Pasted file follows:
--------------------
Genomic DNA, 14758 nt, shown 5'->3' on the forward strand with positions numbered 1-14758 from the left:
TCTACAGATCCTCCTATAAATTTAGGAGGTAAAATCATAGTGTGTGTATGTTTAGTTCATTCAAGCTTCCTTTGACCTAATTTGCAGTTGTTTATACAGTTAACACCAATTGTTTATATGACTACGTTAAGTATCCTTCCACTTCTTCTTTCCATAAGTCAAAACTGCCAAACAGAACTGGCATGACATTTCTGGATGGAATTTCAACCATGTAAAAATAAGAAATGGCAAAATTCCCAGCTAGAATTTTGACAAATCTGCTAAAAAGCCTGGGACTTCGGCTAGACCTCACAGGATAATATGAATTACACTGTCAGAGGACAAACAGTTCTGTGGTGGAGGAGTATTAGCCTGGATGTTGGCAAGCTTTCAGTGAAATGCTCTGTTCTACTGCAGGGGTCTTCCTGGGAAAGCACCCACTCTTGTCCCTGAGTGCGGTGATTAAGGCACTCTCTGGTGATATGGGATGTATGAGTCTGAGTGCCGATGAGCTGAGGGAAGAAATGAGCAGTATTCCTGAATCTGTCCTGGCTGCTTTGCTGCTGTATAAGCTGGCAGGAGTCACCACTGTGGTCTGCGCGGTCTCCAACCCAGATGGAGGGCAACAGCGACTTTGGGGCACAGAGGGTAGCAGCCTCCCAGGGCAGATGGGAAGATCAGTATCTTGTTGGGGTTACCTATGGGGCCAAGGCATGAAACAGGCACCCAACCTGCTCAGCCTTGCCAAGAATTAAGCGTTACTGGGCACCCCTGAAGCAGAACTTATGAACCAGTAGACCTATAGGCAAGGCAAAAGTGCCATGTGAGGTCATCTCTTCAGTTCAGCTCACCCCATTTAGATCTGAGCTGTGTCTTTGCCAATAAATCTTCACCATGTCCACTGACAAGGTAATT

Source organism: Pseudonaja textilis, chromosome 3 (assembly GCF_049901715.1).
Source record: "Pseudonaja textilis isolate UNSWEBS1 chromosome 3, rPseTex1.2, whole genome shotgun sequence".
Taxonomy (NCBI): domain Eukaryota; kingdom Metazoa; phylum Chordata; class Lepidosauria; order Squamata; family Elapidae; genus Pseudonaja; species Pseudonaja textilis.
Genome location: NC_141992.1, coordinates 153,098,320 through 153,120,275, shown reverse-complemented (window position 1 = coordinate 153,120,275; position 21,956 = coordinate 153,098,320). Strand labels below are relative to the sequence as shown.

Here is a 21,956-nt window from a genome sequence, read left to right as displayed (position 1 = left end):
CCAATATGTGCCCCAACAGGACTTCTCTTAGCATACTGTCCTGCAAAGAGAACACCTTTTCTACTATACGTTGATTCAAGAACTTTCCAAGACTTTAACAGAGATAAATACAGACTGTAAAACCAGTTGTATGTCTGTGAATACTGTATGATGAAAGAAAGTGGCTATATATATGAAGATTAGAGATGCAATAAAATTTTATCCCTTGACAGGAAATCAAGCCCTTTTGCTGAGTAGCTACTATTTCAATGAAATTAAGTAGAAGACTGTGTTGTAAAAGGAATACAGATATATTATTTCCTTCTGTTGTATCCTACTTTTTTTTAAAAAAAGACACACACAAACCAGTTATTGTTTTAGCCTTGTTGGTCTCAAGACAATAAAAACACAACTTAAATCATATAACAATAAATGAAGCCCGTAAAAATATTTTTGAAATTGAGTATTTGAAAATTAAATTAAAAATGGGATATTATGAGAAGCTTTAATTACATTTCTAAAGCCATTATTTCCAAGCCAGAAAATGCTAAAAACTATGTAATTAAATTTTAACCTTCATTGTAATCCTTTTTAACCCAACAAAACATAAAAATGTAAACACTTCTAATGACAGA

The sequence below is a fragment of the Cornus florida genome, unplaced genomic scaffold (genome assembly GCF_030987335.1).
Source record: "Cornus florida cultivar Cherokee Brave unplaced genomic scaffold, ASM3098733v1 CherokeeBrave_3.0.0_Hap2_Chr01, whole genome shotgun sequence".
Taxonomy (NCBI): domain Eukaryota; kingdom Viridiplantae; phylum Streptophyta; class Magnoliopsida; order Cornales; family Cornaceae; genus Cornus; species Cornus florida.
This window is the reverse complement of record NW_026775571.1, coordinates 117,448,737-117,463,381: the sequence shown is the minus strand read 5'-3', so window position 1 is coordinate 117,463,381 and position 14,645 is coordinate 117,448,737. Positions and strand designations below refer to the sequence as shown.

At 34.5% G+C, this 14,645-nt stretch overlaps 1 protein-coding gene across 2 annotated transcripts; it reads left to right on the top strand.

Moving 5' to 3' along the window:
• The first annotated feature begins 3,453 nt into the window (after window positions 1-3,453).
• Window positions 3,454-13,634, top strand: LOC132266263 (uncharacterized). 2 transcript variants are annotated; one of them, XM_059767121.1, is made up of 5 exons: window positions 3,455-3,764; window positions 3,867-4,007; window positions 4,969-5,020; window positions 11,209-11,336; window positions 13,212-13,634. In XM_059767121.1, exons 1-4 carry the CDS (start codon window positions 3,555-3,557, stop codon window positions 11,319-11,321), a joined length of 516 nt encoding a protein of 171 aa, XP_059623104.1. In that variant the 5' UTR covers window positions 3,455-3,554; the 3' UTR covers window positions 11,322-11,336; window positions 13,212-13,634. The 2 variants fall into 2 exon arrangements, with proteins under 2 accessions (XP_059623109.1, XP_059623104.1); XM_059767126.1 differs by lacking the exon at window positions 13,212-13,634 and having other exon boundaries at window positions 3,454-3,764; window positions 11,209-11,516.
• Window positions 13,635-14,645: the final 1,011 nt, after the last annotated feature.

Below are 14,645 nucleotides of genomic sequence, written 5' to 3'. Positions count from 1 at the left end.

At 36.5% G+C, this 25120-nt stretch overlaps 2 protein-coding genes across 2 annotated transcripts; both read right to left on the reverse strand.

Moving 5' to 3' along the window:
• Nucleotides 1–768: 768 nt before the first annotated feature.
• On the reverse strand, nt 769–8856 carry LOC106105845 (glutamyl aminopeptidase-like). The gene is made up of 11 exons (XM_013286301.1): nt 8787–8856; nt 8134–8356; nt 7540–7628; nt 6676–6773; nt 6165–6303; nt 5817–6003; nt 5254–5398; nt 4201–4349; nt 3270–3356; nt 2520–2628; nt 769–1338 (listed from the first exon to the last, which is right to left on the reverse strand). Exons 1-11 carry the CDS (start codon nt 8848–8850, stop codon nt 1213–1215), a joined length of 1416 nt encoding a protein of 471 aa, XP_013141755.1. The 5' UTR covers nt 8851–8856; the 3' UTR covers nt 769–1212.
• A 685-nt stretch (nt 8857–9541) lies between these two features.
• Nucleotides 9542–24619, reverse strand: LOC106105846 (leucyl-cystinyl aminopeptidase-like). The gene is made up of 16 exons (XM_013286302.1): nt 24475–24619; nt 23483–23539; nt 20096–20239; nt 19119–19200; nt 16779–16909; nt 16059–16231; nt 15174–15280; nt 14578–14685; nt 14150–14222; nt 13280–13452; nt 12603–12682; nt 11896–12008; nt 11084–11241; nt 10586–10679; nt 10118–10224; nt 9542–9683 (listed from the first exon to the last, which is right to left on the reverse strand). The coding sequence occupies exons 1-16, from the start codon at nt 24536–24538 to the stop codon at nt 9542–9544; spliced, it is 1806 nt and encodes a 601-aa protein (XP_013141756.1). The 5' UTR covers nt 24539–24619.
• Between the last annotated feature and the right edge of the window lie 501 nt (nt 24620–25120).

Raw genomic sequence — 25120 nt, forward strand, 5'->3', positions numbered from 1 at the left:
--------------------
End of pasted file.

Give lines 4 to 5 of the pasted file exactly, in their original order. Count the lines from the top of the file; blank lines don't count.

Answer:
Source record: "Pseudonaja textilis isolate UNSWEBS1 chromosome 3, rPseTex1.2, whole genome shotgun sequence".
Taxonomy (NCBI): domain Eukaryota; kingdom Metazoa; phylum Chordata; class Lepidosauria; order Squamata; family Elapidae; genus Pseudonaja; species Pseudonaja textilis.